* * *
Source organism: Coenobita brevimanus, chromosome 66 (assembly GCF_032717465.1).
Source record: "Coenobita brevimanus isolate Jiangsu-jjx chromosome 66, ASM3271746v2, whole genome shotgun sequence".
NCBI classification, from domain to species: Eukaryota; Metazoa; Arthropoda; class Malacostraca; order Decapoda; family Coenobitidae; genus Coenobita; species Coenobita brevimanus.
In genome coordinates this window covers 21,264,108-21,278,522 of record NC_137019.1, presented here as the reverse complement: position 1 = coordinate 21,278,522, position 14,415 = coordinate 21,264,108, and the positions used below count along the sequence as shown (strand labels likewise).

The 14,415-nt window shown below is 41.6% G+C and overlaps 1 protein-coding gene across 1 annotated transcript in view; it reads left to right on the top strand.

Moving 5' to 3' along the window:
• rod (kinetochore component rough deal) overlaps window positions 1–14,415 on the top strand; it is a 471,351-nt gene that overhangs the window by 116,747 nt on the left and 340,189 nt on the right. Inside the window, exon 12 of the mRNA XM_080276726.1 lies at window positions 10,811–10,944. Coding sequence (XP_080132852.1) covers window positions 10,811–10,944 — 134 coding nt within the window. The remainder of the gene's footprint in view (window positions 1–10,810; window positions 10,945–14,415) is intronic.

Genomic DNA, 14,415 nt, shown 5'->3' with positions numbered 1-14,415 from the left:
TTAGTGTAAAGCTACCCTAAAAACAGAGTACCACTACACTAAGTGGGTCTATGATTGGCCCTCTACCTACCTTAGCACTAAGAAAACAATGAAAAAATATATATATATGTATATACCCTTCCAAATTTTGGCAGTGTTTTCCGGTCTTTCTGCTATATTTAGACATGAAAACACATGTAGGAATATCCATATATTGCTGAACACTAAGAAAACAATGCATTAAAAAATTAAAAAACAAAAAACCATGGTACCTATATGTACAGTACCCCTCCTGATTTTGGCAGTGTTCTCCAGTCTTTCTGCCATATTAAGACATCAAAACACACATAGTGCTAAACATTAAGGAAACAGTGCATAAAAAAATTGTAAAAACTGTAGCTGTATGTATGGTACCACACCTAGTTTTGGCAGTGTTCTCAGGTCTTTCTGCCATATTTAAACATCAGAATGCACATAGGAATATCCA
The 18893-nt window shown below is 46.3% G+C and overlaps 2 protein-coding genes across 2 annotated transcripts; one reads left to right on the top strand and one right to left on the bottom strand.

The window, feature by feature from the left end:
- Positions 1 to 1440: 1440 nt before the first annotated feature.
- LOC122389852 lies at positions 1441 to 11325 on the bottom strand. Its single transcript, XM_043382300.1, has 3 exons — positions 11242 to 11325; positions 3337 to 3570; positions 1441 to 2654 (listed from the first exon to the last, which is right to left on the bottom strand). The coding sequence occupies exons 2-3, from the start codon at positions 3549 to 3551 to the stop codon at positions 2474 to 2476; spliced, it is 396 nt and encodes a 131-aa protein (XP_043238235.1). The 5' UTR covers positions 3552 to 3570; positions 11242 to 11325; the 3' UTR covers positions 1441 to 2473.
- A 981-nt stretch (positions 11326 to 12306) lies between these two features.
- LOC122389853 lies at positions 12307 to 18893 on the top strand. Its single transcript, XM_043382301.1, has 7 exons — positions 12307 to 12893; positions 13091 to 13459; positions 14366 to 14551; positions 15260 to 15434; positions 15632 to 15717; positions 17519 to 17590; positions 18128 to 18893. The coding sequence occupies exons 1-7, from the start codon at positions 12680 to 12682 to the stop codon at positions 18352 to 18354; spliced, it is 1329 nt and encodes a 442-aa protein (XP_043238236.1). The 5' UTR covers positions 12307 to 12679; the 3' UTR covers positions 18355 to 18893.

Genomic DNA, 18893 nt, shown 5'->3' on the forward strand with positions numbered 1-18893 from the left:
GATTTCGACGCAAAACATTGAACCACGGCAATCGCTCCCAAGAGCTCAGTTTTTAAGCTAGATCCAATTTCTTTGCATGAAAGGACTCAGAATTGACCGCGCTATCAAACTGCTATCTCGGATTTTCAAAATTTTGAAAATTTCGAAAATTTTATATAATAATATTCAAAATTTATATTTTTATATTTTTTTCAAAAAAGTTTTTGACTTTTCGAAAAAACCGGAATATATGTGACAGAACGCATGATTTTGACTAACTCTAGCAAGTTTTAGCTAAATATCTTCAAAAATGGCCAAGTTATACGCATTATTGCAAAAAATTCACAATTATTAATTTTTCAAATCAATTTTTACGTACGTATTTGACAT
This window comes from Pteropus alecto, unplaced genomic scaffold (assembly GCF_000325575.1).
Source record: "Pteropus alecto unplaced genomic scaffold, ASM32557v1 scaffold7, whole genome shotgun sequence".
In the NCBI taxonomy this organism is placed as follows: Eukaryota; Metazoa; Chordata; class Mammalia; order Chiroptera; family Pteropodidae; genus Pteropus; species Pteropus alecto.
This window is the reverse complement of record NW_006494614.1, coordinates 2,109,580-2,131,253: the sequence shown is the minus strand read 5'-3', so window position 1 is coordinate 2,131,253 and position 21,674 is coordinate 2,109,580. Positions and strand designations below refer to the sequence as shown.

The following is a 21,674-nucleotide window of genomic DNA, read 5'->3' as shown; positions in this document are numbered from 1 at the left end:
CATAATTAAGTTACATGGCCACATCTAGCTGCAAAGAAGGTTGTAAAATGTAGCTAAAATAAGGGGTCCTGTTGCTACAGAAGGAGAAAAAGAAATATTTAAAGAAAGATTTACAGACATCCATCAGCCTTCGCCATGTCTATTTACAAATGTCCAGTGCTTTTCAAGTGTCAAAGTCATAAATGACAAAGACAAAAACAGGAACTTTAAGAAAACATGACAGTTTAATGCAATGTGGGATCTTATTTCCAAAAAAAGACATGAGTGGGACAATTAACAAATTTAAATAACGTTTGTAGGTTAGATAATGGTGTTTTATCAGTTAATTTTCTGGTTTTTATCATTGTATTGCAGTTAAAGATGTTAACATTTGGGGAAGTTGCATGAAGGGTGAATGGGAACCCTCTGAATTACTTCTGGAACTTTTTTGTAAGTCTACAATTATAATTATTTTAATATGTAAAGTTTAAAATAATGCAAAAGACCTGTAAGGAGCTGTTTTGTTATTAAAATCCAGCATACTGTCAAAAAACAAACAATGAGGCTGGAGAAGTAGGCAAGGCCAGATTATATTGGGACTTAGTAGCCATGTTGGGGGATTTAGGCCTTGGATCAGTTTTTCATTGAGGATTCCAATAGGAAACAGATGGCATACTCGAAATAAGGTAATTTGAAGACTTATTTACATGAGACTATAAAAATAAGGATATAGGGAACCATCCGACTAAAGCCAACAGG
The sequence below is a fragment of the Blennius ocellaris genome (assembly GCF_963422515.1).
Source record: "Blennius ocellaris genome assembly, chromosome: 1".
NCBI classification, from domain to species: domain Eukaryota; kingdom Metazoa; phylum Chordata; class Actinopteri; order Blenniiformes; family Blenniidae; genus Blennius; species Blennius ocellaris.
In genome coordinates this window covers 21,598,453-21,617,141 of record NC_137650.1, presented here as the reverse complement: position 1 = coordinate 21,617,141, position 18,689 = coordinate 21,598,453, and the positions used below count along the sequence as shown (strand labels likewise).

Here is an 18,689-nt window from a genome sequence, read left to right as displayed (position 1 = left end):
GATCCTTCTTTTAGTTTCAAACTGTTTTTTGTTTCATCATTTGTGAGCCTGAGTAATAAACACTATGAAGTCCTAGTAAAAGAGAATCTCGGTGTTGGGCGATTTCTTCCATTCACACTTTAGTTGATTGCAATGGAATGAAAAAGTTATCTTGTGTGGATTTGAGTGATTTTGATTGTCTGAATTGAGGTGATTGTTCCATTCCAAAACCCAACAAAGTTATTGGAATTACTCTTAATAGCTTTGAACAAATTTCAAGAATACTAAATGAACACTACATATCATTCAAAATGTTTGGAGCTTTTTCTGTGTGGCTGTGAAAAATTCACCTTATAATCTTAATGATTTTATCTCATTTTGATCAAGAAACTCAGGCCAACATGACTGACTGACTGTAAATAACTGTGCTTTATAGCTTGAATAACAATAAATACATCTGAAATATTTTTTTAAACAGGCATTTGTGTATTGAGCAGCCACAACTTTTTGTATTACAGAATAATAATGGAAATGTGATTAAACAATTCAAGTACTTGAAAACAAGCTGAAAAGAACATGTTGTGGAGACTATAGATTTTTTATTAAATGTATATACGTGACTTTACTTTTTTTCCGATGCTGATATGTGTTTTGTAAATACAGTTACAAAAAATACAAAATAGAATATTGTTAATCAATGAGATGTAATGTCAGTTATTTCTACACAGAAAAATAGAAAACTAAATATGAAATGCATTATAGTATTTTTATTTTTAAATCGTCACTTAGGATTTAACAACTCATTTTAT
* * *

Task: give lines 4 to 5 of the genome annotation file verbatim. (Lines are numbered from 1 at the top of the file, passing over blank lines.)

In genome coordinates this window covers 21,264,108-21,278,522 of record NC_137019.1, presented here as the reverse complement: position 1 = coordinate 21,278,522, position 14,415 = coordinate 21,264,108, and the positions used below count along the sequence as shown (strand labels likewise).

The 14,415-nt window shown below is 41.6% G+C and overlaps 1 protein-coding gene across 1 annotated transcript in view; it reads left to right on the top strand.